This can be understood to be a “preparatory phase” before a possible invocation of Article 5, in which consultations are held prior to determining how the alliance would jointly respond in Article 5, if at all, which requires members agree that an armed attack actually took place to begin with. Article 4 forces members to examine if a threat actually exists, and how best to counter it. The consultations themselves are held by the North Atlantic Council (NAC), NATO’s political decision-making body, and can occur at short notice, as all member states have representations at the alliance’s headquarters in Brussels. By forcing all alliance members to discuss a topic as a matter of priority, Article 4 promotes diplomacy and has the ability to prevent escalation that would draw NATO into a conflict.

Previous Invocations

Would Poland have felt threatened in November and invoked Article 4, it would have been the eighth time consultations would have been called for, and the second time Poland would have invoked this Article. It has been invoked five times by Türkiye and once by a group of alliance members following Russia’s 2022 invasion of Ukraine.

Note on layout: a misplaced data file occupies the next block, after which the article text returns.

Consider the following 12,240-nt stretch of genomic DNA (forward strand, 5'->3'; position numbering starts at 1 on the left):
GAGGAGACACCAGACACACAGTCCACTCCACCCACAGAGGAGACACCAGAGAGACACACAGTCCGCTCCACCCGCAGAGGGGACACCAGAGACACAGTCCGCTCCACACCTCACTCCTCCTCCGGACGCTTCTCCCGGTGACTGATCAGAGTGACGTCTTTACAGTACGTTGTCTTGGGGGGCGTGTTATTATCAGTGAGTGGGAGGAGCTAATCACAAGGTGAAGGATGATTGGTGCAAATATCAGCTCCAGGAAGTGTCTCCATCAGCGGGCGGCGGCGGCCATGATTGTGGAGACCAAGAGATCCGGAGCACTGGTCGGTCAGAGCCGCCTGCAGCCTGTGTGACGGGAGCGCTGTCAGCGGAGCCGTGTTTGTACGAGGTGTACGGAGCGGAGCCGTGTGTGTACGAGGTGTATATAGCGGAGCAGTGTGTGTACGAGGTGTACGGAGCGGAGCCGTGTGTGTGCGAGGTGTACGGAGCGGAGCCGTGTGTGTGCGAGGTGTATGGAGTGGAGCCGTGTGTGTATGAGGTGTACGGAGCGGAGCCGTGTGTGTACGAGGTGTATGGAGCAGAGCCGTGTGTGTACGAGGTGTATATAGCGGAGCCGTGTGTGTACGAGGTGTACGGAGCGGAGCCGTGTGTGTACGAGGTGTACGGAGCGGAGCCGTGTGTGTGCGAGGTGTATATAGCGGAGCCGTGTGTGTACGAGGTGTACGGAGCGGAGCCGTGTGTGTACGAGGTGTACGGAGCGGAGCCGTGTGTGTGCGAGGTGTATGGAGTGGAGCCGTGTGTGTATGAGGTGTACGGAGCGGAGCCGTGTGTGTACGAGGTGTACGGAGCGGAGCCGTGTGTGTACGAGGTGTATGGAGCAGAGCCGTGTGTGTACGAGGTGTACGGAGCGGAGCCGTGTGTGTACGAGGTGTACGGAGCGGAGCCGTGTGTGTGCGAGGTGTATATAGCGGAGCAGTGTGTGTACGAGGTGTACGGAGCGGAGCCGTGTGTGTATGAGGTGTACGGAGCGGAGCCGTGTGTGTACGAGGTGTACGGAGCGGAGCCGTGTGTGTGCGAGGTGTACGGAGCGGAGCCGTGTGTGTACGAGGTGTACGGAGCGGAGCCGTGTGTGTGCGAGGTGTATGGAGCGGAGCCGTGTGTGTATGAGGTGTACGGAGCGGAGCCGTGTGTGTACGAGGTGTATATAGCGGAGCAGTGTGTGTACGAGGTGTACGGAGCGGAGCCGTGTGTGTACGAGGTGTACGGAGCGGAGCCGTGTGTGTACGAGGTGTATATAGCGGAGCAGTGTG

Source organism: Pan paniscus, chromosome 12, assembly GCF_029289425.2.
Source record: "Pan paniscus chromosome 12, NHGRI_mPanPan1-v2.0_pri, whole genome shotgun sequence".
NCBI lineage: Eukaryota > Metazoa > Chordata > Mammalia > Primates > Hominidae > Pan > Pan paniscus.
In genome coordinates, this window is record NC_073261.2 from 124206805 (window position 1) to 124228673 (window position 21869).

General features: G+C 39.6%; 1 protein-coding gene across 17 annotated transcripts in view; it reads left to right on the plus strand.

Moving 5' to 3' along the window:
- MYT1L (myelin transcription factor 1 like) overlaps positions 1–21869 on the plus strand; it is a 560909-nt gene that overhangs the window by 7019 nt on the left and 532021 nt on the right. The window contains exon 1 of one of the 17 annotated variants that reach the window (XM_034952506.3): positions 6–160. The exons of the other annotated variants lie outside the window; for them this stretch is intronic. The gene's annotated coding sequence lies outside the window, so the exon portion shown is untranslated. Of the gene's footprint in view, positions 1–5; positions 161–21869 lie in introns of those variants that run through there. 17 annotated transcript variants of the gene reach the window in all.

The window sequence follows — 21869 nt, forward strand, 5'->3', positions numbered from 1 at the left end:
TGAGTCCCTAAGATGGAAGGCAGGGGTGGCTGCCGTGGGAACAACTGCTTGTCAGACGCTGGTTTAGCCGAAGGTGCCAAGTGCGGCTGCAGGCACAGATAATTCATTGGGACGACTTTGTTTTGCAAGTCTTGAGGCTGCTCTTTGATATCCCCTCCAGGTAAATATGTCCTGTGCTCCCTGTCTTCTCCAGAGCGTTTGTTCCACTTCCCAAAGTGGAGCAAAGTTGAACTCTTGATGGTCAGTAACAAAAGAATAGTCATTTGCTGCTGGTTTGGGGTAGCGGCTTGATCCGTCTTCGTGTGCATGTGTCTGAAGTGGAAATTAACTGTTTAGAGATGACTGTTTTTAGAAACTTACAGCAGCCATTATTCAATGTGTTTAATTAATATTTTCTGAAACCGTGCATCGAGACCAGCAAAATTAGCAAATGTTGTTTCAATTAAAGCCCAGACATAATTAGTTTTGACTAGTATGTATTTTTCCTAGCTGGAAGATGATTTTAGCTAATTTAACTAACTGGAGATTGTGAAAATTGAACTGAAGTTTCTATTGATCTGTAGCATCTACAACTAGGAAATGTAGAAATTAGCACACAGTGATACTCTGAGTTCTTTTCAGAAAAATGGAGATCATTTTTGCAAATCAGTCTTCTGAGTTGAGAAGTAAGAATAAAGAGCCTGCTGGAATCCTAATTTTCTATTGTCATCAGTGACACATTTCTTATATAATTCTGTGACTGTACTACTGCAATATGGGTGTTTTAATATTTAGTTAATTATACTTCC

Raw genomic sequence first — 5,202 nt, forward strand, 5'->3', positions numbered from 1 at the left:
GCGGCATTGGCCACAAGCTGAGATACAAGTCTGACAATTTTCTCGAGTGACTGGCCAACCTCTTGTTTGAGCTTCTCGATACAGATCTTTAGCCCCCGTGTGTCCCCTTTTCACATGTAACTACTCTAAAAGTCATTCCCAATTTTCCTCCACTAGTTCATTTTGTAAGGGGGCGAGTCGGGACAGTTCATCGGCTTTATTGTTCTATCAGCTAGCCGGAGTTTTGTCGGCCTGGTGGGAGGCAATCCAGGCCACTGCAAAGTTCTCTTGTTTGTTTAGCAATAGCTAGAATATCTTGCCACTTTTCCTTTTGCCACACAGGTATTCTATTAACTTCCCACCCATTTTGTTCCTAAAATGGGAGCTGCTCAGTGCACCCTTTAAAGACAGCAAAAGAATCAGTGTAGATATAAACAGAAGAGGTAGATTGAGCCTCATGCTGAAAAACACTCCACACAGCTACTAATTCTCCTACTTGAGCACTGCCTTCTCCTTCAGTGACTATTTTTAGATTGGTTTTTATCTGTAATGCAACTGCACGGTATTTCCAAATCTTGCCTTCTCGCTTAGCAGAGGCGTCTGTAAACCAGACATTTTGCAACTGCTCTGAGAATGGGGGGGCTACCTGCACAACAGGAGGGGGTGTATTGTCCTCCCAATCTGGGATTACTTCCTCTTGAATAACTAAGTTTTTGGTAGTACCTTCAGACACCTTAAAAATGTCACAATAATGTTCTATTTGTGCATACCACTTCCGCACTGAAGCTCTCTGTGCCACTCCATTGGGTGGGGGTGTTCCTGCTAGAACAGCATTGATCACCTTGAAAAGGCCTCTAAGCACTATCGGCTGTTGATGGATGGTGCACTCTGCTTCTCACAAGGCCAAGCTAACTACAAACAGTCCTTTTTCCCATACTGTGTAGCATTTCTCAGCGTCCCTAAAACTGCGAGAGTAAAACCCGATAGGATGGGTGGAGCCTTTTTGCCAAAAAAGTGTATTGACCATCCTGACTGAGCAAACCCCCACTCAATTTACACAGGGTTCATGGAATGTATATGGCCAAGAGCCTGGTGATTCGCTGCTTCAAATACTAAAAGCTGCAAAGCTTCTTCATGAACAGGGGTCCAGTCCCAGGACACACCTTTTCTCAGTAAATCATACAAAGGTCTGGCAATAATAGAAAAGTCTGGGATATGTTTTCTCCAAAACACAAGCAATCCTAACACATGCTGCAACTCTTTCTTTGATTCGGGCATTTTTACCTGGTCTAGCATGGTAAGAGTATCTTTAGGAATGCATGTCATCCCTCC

The first time Article 4 was invoked in NATO’s history, was on February 10, 2003, when Türkiye expressed concern of a spill-over onto its territory as a result of the then-conflict in neighboring Iraq. In response, NATO decided to launch Operation Display Deterrence, in which NATO elements deployed to Turkey for 65 days from February to March. American and Dutch anti-aircraft systems, early-warning aircraft, and over 1,000 personnel tested NATO’s ability to respond to potential threats to an alliance member.

The second invocation on June 22, 2012, followed the shooting down of a Turkish jet by Syria, which NATO strongly condemned. In a statement following consultations, then-Secretary General Anders Fogh Rasmussen indicated that Article 5 was not discussed and that he did not believe the ‘situation’ would escalate. Syrian President Bashar al-Assad also regretted the incident, saying he would not permit existing tensions between Syria and Türkiye to develop into active combat.

Türkiye invoked Article 4 for a third time on October 3 of that same year, after Syrian shelling killed five Turkish civilians. The alliance member responded to this incident in the border-town of Akcakale by striking “points in Syria determined by radar” with artillery of its own. In a statement following Article 4 consultations, Secretary General Rasmussen reiterated NATO’s will to defend the Turkish people and Turkish territory, revealing the intent for the defensive deployment of Patriot anti-air missile systems to Türkiye following the latter’s request.